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Improving farming for the environment, end users and farmers

Biotech in agriculture includes tools that modify crops to improve the plant for specific agricultural uses or make the end product better for consumers. Genetically modified organisms (GMOs) refer to plants that are genetically enhanced with traits from other organisms to produce a superior crop.

The safety behind biotechnology

According to the U.S. Department of Agriculture (USDA), approximately 94% of U.S. soybean acreage is planted with seed enhanced by biotechnology. Before any biotech crop is widely planted, the new variety is closely evaluated by several regulatory bodies including the USDA, the Environmental Protection Agency (EPA) and the Food and Drug Administration (FDA) to make sure the crop is safe for consumers and the environment and will not impact natural systems.

close up of soybeans growing on a plant

Safe for other plants

The USDA and EPA study new plants that grow from biotech seeds to make sure new traits will not be transferred to other plants growing near crops – including weeds and wildflowers.

Safe for insects and animals

Biotechnology is used to make crops resistant to pests, herbicides, diseases and even drought. The USDA’s Animal and Plant Health Inspection Service (APHIS) and the EPA review new biotechnology crop varieties to make sure they are safe for other organisms, especially the beneficial ones like honeybees and earthworms.

Safe for consumption

New traits are examined by the EPA and FDA to make sure there isn’t a potential for toxicity or an allergic response by animals or humans.

Tools to improve crops for everyone

Biotechnology tools include genetic engineering and traditional breeding methods. Crops may be improved to be resistant to pests or certain herbicides that are used to kill weeds. Other improvements directly benefit consumers, like enhanced nutritional profiles, reduction of allergens, longer shelf life and other attributes.

soybean field in foreground, sprayer in background

Gene editing

Through genetic engineering tools scientists can improve crops to better meet the needs of farmers and consumers. Gene editing involves changing specific parts of genetic code. One of the newest tools in the scientific community’s toolbox to help further crop enhancements is CRISPR, which is making gene editing faster than before. CRISPR stands for clustered regularly interspaced short palindromic repeats. By using CRISPR, scientists can more quickly find the section of the plant genome they want to change and add new DNA or remove current DNA to make the changes.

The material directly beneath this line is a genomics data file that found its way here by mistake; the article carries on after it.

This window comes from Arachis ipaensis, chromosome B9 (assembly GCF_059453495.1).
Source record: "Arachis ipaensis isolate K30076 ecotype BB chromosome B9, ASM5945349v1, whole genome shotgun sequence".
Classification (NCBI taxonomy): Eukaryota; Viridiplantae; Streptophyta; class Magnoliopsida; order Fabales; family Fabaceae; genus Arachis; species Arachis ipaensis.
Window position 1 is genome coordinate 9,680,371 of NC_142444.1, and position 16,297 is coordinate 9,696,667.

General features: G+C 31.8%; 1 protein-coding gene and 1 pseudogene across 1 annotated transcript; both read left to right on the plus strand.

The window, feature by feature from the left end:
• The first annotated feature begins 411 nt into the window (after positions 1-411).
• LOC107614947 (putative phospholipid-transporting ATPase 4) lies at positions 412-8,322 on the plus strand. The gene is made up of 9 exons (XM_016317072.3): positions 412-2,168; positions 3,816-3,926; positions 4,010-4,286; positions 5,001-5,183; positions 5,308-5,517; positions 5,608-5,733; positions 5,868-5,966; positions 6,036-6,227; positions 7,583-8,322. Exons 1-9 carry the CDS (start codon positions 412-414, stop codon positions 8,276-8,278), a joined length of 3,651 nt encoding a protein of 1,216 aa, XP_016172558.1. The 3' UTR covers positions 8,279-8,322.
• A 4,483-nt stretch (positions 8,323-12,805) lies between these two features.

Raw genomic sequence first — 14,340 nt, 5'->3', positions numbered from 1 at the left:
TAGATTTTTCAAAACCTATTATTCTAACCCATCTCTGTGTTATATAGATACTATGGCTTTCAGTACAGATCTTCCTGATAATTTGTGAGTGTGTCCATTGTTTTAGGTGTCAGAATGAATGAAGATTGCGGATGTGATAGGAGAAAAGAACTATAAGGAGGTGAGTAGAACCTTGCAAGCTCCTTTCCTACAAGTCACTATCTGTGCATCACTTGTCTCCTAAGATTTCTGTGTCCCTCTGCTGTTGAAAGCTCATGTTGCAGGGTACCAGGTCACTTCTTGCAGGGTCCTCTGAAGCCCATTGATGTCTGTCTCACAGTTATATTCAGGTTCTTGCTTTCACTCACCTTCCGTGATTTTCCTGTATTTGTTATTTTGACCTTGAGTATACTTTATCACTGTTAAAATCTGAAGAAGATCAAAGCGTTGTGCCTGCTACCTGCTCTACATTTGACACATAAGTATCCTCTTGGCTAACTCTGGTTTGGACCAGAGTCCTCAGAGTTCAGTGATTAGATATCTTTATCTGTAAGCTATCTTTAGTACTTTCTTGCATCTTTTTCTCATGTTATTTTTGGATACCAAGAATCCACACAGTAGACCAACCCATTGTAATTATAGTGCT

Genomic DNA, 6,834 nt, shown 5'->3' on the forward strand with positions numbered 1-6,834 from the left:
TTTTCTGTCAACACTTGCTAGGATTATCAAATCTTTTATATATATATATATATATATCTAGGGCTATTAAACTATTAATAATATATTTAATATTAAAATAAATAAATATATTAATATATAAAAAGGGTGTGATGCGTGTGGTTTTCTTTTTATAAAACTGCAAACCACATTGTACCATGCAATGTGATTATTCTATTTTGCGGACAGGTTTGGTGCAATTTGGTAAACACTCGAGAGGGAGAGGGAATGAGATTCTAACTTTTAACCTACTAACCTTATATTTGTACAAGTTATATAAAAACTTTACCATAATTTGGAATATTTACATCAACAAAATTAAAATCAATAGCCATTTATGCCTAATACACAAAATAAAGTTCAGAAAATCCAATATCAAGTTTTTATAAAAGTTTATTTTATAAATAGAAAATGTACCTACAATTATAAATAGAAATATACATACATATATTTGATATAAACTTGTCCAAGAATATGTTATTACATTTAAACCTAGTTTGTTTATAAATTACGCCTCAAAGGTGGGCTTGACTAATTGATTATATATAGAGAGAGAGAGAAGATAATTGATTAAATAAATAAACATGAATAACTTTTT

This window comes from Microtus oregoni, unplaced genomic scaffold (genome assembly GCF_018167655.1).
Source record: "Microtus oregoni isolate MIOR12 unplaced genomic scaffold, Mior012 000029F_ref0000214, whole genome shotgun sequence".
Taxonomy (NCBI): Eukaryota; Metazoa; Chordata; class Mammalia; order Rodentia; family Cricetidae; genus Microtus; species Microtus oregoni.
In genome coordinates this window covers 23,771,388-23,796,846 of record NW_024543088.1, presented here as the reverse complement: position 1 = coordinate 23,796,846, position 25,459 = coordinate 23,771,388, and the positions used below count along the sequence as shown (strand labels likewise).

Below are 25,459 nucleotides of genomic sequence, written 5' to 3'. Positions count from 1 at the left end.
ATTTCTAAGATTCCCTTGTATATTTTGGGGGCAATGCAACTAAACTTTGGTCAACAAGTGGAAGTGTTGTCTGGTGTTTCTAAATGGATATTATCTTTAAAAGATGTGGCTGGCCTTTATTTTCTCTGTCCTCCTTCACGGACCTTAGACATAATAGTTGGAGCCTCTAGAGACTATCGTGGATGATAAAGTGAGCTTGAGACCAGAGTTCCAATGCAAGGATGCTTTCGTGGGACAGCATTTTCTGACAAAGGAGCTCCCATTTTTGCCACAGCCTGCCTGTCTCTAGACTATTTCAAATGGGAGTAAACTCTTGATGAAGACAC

man standing in a soybean field looking as an ipad

Traditional breeding

By crossbreeding plants with desired traits, scientists have produced many new crop varieties. These traditional breeding methods, while still effective, can be a slow process as it takes many generations of plants to get the trait to clearly demonstrate itself. SOYLEIC® – a non-GMO, high-oleic soybean oil developed in Missouri – is one example of a new soybean variety developed using traditional breeding.

More sustainability, more opportunity with biotechnology

Crops enhanced with biotechnology help farmers to be more sustainable.

Improved crop protection

Biotechnology is used to make crops resistant to pests that destroy crops and tolerant of herbicides that are used to kill weeds. Biotechnology can also protect crops from diseases that are hard to control with other methods or withstand weather extremes like drought.

Better crop quality

Biotech crops can be more productive and higher quality. In addition, they can also be more nutritious for consumers. Through improving the end product, biotechnology supports a safe, abundant food supply.